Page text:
There have been many commentaries written on the Vedanta-sutras. The most influential were by such famous acharyas as Shankara, Bhaskara, Ramanuja, Nimbarka, Vallabha, Madhva, and Baladeva. So let us review a few of these to get a better view of the development of the advaita and dvaita philosophies.

Let me point out here that the Vedic process has a unique system of checks and balances found nowhere else. This involves what you could call the three “S” system, namely sadhu (saintly devotees), shastra (Vedic texts) and spiritual master or acharya. If you ever want to know if you are taking the right path and are not being mislead, you use this system. This means that any truth that you are given must be verified by these three sources of guru, shastra and sadhus. Even if a guru tells you something that cannot be verified in the shastra or by other sadhus, then it should be questioned or taken with caution. Sadhu, shastra and spiritual master must all verify the points in order to be considered authentic and truth. So now we are going to read about what some of the most prominent acharyas or spiritual authorities have said about what the ultimate reality is and how to understand it.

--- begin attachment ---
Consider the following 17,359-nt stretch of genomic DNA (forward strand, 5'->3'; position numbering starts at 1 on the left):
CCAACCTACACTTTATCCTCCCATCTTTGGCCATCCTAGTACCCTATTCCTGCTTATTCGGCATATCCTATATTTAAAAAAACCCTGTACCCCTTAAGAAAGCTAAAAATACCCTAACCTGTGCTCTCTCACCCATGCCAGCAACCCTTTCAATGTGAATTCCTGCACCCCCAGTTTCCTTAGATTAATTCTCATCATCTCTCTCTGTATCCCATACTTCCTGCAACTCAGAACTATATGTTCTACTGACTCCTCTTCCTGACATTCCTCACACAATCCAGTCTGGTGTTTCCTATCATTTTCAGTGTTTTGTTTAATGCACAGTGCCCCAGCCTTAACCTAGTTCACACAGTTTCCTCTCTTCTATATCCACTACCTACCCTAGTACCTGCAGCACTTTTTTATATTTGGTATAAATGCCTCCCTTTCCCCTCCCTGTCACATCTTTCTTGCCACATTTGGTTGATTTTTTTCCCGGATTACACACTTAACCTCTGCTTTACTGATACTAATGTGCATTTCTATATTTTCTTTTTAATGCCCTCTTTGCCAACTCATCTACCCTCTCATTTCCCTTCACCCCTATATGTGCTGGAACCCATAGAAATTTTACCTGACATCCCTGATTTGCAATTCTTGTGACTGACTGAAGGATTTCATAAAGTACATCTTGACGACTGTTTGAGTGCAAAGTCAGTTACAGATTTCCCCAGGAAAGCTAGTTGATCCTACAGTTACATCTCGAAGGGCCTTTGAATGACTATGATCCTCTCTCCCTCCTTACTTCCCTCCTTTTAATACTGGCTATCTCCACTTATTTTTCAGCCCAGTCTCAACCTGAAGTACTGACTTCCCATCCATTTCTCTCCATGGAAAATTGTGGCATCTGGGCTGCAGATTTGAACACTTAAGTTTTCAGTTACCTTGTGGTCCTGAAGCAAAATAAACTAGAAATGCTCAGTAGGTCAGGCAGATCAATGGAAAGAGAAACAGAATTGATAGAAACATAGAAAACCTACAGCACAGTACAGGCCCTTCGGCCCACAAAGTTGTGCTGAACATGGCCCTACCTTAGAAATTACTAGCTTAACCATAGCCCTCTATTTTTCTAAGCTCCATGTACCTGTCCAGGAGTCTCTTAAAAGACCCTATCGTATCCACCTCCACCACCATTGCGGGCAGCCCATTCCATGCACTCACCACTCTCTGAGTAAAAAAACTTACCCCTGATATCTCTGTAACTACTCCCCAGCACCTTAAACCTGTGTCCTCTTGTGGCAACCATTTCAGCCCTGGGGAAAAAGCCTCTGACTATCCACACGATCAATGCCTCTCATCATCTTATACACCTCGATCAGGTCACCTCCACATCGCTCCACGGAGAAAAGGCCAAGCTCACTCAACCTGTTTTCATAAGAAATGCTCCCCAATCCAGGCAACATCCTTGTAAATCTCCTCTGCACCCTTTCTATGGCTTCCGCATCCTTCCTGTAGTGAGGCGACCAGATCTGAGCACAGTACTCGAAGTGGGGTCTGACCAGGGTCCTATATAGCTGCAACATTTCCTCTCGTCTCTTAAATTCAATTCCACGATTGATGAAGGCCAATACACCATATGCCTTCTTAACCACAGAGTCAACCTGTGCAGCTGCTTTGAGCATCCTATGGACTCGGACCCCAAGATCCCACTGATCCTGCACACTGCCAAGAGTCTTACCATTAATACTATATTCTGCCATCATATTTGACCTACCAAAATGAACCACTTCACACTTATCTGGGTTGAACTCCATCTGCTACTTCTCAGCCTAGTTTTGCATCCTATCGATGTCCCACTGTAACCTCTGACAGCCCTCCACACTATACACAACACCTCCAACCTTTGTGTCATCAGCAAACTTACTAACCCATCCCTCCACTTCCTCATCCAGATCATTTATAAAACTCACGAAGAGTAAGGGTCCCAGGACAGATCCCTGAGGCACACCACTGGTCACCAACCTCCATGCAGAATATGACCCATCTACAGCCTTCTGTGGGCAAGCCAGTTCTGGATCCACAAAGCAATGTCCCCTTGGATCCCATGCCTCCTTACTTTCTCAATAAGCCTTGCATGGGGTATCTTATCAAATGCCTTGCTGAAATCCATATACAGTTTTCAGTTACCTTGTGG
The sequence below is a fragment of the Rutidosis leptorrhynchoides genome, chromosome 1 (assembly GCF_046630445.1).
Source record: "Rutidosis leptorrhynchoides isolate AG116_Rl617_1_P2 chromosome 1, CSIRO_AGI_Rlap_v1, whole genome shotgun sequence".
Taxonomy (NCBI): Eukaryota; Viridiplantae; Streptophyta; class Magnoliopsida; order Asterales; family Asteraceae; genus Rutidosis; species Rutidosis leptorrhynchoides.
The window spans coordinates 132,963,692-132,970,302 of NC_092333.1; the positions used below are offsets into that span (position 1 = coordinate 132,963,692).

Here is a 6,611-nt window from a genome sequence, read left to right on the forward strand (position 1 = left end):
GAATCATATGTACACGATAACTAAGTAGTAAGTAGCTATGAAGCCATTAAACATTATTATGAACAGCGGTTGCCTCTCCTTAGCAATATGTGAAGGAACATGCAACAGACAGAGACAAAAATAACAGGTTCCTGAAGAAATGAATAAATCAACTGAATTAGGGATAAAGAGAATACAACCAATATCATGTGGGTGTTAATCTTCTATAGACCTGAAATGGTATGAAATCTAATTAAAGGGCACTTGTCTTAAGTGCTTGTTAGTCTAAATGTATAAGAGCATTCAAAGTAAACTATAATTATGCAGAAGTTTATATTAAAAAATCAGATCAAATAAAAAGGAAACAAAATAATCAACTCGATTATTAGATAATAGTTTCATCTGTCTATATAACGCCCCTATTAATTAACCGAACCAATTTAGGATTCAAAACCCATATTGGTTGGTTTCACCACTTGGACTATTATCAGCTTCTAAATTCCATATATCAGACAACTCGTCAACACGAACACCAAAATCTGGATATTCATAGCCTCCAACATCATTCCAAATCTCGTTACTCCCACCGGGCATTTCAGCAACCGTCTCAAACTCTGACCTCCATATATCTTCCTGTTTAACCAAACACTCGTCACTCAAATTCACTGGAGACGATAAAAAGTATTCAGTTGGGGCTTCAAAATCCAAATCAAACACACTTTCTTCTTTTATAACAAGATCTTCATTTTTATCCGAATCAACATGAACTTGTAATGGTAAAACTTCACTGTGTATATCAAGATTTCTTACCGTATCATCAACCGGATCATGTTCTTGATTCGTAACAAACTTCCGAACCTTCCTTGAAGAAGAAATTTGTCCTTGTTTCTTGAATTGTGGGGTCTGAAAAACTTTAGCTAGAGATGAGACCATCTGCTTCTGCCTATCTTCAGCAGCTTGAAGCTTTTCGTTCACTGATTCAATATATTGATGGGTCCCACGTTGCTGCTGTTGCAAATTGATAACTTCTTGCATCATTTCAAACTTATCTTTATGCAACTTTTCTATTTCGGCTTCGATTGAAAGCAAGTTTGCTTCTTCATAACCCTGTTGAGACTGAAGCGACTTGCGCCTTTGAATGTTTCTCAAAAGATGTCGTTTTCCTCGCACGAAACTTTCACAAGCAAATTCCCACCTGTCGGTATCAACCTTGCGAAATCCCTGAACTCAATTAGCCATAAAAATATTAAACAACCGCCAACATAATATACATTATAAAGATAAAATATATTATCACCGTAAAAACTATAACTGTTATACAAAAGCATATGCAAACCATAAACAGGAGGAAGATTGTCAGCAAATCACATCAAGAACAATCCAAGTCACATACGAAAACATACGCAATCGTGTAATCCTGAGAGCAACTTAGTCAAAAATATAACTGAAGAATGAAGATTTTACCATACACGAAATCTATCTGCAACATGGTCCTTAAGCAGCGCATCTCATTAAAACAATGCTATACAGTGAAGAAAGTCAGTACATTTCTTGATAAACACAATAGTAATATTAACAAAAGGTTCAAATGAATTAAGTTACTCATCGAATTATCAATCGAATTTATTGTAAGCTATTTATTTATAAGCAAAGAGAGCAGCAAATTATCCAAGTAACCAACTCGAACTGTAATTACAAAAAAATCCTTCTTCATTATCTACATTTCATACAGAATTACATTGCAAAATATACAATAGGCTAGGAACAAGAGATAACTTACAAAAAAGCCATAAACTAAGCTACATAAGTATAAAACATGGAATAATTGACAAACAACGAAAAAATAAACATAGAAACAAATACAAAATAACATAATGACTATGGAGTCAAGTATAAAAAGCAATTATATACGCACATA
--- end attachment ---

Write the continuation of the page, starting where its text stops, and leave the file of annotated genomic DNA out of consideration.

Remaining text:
One of the most influential was Shankara (509-477 BC, though others have said 788-820 AD). He was a follower of Shiva, born of a South Indian brahmana family in the town of Kaladi, on the banks of the Periyar River. His father’s name was Shivaguru, and he lost his father at a young age. When he was only eight years old he finished his studies of all the scriptures and took sannyasa from Govinda who stayed on the banks of the Narmada and was a disciple of Gaudapada, the author of Mandukya-karika, a commentary on the Mandukya Upanishad. Not long after that he left for Varanasi, and then for Badarikashrama in the Himalayas. There he stayed until his twelth year. While there he wrote his commentary on the Brahma-sutra, as well as on ten Upanishads and Bhagavadgita. He continued to travel and preach and made many disciples. He left this world at the early age of thirty-three.